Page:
04 May 2010

Democrats' Senior Problem - Tall Cotton

You may have heard this somewhere else, but it is true.  You cannot win an election without the "senior" (65 & Older) vote!  You can't!  Here's why.

Even though older Americans comprise only 12% of the total population, when it comes to voting they turn out at least 10% more than the other age cohorts combined.  They regard voting as a "God-Given Right" and a responsibility of citizenship. And that is bad news for the Democrats, who used to be able to count on the senior vote as being in their hip pockets. That is changing faster than Texas weather, if it is not already entirely changed.

According to the Republican polling organization, The Tarrance Group, seniors now favor Republicans by a margin of 48% to 31%.  Overall Americans are very narrowly split between favoring Democrats over Republicans.  Granted it's a Republican pollster and thus slightly skewed to the right and there are gender, race and regional variables, overall it augers an upheaval in the November 2010 elections.

The seniors who came of age during the Great Depression and WWII are dying--thousands each month.  They are being replaced by people who came to age during the Eisenhower era, which was a much more narrow and conservative era.  They matured during what might very well be the economic zenith of America, the early to mid-sixties--and they know little of the reasons for the New Deal and liberal politics of their parents and grandparents.  To all too many of them, The Grapes of Wrath would be a poor vintage wine or something they cribbed notes for in senior English.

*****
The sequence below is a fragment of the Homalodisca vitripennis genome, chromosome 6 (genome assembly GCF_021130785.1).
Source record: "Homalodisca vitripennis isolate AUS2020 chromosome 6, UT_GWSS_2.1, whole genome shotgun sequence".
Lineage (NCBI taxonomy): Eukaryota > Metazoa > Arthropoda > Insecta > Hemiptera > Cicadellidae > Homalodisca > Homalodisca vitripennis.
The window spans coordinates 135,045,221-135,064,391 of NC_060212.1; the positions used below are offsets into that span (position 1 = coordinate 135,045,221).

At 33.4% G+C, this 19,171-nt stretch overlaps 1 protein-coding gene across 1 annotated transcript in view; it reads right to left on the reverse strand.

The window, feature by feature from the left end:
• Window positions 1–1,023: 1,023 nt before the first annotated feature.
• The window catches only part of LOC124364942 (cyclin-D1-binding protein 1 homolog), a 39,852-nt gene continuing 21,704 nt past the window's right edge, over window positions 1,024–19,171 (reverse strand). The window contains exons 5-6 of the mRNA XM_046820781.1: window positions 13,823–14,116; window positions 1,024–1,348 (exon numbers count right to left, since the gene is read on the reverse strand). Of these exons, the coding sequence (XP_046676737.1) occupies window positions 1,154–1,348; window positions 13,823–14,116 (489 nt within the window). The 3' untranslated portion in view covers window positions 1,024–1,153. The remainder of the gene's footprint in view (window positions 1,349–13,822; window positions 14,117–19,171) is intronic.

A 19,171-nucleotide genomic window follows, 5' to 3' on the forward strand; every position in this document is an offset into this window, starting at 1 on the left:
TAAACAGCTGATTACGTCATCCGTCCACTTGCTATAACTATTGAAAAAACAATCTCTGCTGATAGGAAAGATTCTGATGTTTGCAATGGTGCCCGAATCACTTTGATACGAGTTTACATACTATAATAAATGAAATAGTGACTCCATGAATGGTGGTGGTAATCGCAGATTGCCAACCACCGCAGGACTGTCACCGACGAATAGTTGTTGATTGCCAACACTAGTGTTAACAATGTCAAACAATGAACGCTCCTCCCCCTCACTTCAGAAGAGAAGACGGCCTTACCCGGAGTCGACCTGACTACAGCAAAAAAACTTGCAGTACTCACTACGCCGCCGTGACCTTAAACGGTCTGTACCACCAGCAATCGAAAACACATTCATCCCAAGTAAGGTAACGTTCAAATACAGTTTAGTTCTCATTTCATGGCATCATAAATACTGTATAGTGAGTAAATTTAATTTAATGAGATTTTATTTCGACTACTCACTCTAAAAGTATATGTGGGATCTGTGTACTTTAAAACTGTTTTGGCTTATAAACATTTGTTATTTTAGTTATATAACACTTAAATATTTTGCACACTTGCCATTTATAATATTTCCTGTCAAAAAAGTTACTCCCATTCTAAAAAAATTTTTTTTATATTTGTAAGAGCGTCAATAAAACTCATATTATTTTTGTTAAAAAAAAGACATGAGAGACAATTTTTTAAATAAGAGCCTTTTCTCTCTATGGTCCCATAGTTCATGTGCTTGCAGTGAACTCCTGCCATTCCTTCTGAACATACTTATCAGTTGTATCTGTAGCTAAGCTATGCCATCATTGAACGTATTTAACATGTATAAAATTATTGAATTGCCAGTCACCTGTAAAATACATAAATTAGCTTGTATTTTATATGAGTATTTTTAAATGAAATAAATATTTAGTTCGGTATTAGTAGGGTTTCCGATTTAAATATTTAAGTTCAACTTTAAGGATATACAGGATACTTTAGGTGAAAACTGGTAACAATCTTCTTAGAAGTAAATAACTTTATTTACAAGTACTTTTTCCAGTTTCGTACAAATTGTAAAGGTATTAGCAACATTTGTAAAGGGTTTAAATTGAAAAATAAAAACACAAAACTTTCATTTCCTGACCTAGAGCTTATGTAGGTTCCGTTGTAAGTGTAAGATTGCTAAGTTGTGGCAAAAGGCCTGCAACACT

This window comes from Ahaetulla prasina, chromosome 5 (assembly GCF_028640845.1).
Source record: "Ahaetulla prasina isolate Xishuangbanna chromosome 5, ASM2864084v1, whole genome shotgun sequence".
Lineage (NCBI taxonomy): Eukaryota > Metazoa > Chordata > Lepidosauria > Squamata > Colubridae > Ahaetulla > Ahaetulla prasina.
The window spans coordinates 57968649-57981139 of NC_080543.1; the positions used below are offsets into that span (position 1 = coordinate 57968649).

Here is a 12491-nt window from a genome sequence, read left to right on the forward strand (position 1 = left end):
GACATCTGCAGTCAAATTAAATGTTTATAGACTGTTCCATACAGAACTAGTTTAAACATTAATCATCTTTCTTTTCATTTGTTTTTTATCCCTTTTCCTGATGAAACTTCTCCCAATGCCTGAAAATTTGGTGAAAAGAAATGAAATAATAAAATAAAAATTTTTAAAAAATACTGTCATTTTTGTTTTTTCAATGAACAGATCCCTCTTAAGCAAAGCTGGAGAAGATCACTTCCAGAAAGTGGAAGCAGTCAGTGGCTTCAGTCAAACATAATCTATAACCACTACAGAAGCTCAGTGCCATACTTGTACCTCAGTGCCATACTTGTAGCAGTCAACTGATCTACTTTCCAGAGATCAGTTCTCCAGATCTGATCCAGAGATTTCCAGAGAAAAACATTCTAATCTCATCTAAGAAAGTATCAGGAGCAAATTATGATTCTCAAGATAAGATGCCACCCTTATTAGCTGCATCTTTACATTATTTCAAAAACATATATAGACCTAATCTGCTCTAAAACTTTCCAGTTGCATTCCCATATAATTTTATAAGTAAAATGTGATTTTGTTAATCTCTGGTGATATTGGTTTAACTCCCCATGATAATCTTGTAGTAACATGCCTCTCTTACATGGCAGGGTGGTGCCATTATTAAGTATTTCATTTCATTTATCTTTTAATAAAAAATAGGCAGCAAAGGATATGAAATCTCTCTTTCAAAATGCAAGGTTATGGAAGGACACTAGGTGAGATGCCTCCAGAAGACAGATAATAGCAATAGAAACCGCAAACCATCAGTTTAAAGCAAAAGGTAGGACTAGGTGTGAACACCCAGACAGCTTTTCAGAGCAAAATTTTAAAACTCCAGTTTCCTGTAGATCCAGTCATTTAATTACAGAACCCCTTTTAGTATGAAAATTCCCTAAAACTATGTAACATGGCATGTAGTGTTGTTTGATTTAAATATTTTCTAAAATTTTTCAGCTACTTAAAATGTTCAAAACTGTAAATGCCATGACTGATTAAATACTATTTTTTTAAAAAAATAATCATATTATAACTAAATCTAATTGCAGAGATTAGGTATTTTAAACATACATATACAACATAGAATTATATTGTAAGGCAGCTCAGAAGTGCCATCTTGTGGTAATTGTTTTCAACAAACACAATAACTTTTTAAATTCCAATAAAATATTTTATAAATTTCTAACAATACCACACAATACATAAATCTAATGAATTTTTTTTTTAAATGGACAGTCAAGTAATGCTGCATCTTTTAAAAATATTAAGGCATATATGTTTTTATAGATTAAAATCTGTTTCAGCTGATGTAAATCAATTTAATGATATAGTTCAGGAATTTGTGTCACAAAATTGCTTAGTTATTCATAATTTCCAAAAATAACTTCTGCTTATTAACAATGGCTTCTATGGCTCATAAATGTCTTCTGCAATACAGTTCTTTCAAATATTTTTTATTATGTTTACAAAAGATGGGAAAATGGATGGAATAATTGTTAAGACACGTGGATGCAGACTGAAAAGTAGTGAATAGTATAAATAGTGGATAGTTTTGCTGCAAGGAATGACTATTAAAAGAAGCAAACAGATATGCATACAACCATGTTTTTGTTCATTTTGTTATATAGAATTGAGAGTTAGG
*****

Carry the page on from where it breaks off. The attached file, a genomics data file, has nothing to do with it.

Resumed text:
Compounding the misery for Democrats and President Obama in the upcoming 2010 elections is the fact that, despite their very focused efforts, the youth vote is unlikely to turn out as it did in 2008.

Recently Gallup released polling data indicating that people 65 (favor Republicans) and over were twice as likely as people 18-29 (favor Democrats) to say they were "very enthusiastic" about voting in the upcoming November Congressional elections. 

Midterm elections rarely carry momentous issues around which either party can mobilize huge numbers of voters and in a climate of economic uncertainty, catastrophic unemployment and disenchantment with incumbents; Democrats will find themselves, for the most part, in some very tall cotton.

Another political truism is that all elections are local and none are more so than midterm congressional races.  And while we can expect to see some large-scale "fence-mending" through the summer and fall there is little achievement that the Democrats can use to sway the older voters.  Consider Obama's historic, signature domestic health care reform victory--by 58% to 36%, it is opposed by older voters who find few benefits in the bill and who are still suspicious of Government Death Panels.  The one major thing that Democrats can point to with pride has no resonance with the demography they most need to convince.

As I said, tall cotton!

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